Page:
When AC voltage and current waveforms are not in phase with one another, the power delivered to a circuit will be only a portion of the power computed by multiplying voltage (E) and current (I). The fraction of powered delivered to the circuit is determined by the phase angle between voltage and current waveforms. The delivered power is called the *real power.*

Real power is computed as:

P(real) = EI cos Θ

where Θ (theta) is the phase angle between voltage and current waveforms.

The value of cos Θ will be between 0 and 1, and this fractional value is called the *power factor. *Power Factor (PF) = cos Θ.

To determine the real power, simply complete the multiplication of the three terms: voltage x current x cosine Θ. Voltage and current values are trivial, but let's see how to get a value for cosine Θ, or power factor, using a common scientific calculator.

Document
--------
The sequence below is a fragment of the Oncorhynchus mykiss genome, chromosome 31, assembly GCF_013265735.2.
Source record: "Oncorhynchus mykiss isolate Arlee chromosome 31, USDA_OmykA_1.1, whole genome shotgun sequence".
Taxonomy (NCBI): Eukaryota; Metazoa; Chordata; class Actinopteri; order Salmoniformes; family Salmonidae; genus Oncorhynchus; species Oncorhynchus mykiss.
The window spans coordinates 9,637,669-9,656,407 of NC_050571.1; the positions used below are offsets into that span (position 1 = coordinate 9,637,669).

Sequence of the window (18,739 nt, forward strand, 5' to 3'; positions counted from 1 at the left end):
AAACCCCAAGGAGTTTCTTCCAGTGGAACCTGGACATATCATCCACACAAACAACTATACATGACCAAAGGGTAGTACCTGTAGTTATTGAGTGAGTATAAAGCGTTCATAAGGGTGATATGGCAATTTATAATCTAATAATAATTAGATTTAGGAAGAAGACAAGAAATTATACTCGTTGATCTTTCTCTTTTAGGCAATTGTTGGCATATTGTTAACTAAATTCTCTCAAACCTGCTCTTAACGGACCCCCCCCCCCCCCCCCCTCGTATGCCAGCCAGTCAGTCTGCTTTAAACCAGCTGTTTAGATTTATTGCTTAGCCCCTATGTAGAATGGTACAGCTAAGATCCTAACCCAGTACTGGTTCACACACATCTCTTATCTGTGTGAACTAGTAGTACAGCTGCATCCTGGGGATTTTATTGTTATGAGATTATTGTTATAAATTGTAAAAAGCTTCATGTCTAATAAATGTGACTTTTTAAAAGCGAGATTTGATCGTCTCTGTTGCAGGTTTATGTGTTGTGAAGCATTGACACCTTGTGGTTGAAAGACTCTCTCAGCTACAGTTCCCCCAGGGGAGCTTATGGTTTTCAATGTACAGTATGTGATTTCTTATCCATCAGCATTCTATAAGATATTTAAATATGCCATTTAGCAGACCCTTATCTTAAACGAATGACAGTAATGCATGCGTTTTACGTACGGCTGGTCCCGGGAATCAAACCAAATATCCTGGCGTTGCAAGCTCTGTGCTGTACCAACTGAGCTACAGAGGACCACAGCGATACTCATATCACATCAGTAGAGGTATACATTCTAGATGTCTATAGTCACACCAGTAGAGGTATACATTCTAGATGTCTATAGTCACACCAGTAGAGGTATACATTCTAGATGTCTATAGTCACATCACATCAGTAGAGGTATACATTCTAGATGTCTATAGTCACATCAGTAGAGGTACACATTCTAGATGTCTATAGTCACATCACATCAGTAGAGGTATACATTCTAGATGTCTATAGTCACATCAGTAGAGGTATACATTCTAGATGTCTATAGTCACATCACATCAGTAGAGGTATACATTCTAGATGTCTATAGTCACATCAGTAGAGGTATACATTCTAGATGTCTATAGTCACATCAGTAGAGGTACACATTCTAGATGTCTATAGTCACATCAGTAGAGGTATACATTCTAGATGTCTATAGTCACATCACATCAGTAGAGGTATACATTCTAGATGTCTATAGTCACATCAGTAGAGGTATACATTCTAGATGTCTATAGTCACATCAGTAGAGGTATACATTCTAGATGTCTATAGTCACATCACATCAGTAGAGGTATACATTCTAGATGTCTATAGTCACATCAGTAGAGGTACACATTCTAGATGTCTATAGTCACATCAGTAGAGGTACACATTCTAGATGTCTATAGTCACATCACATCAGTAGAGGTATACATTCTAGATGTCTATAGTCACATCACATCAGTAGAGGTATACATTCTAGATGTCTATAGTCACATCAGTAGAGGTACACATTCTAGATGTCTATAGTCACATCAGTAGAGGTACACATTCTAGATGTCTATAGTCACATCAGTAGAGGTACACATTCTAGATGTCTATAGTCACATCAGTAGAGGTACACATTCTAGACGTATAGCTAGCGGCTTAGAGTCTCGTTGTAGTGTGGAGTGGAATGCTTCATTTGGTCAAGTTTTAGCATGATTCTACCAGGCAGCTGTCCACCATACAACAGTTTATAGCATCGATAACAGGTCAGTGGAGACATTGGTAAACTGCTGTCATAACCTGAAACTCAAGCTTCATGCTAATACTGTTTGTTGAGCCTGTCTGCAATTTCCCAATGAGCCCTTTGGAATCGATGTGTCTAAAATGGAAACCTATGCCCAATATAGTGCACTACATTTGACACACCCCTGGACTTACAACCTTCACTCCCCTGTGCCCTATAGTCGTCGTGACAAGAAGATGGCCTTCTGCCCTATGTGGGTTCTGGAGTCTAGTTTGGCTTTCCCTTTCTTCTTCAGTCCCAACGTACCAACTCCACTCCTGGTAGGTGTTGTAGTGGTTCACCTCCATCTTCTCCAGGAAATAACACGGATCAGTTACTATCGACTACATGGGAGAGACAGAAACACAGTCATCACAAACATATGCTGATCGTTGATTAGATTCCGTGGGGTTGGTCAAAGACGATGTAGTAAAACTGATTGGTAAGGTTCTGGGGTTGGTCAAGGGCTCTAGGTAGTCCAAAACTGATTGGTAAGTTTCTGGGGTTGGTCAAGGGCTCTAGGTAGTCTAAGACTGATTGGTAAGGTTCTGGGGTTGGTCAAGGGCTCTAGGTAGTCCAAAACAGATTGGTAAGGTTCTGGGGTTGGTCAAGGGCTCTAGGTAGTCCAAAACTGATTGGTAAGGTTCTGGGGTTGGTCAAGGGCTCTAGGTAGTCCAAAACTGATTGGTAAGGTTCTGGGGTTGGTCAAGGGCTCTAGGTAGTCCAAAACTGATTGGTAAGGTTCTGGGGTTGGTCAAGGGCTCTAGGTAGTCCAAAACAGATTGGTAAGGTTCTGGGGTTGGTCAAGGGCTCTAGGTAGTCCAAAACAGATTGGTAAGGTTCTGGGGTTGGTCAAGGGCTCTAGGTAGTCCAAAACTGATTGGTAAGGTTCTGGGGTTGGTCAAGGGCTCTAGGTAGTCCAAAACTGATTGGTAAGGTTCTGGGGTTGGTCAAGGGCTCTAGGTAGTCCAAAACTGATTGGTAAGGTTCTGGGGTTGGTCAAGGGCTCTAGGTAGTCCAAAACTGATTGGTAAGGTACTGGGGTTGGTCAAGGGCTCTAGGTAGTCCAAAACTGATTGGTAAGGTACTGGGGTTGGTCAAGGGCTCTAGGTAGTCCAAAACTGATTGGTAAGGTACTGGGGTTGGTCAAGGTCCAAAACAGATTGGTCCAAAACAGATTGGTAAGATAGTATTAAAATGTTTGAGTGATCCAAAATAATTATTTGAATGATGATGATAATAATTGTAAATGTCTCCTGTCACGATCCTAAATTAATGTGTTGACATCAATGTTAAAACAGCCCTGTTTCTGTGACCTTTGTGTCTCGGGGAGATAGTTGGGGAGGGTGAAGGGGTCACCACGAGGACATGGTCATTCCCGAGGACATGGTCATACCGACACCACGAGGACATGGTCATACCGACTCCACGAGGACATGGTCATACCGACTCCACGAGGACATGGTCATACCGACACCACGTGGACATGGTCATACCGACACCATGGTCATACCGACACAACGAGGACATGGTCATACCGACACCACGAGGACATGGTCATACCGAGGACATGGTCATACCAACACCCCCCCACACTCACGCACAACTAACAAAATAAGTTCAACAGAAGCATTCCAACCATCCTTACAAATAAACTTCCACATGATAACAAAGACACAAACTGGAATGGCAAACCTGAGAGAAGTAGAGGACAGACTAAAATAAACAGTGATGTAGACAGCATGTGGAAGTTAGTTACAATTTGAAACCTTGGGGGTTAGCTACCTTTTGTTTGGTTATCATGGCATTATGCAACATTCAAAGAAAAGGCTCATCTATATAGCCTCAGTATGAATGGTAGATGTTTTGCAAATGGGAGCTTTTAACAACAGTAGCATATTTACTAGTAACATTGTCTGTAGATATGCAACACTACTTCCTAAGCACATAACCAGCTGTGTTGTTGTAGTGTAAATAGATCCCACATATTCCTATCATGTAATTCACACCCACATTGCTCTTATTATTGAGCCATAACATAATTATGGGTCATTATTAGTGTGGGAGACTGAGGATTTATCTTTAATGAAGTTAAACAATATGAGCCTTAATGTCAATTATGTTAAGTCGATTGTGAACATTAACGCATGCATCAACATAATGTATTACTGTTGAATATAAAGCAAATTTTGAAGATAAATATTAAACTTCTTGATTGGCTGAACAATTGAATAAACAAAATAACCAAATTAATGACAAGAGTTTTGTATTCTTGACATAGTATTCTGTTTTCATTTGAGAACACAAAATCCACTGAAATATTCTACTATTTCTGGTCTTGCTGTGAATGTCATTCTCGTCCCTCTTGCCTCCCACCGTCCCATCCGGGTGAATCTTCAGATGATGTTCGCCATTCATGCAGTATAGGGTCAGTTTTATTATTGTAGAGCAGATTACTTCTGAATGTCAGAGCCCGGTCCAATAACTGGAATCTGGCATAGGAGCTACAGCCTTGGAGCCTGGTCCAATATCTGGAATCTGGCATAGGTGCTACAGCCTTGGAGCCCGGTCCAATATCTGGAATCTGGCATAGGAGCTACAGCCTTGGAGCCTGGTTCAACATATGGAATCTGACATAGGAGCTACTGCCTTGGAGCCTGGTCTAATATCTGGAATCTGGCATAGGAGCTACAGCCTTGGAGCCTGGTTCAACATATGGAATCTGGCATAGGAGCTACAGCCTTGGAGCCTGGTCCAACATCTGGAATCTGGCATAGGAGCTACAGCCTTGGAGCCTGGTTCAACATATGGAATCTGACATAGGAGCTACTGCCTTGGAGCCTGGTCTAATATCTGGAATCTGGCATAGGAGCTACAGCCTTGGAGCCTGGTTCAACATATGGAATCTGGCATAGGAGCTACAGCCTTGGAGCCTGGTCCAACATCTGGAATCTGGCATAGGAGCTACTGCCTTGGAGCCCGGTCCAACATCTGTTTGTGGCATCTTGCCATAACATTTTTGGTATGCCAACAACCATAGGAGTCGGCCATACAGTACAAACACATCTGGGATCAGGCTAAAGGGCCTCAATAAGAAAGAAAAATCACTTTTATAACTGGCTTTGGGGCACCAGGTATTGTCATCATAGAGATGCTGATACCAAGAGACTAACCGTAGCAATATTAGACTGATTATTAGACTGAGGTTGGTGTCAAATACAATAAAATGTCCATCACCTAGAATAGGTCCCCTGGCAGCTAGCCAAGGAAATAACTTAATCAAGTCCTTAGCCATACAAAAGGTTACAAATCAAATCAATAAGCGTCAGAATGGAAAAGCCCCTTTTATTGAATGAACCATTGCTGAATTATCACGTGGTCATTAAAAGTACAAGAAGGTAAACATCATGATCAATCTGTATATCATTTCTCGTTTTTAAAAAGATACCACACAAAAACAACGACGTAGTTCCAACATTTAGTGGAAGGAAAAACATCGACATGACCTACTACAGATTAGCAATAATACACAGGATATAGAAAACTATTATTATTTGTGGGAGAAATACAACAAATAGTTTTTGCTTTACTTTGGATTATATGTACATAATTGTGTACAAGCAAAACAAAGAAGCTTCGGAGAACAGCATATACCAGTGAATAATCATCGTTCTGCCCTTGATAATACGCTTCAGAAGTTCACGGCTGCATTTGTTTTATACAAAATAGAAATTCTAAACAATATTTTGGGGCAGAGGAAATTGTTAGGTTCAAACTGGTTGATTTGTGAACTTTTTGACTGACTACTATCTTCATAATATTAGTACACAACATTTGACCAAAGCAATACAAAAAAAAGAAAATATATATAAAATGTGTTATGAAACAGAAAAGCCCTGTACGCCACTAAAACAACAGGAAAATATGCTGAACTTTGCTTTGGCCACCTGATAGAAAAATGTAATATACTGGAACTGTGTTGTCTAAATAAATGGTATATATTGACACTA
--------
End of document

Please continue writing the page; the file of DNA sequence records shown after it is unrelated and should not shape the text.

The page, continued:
Mathematically, cosine values vary between -1 and 1 depending on the angle. Some cosine and angle values are:

Notice the cyclical nature of the cosine values. They vary between -1 and 1 as the angle cycles through 360 degrees. The cosine function is determined by the vertical, or y axis value, of a point on a circle as the interior angle of the circle rotates about the 360-degrees of the circle, as illustrated in this graph:

Cosine values are easily obtained with a scientific calculator as follows:

Make sure the calculator mode is set to

*degrees.*(Not*radians.*)Enter the angle in degrees.

Select the trigonometry function "cos" for

*cosine.*

Suppose we want to compute the power factor for an RL circuit that produces a 45-degree phase angle between voltage and current. The following video illustrates calculation of cosine using a scientific calculator. Cosine 45 degrees = 0.707 (rounded). (PF = 0.707 for a 45-degree phase angle between E and I.)

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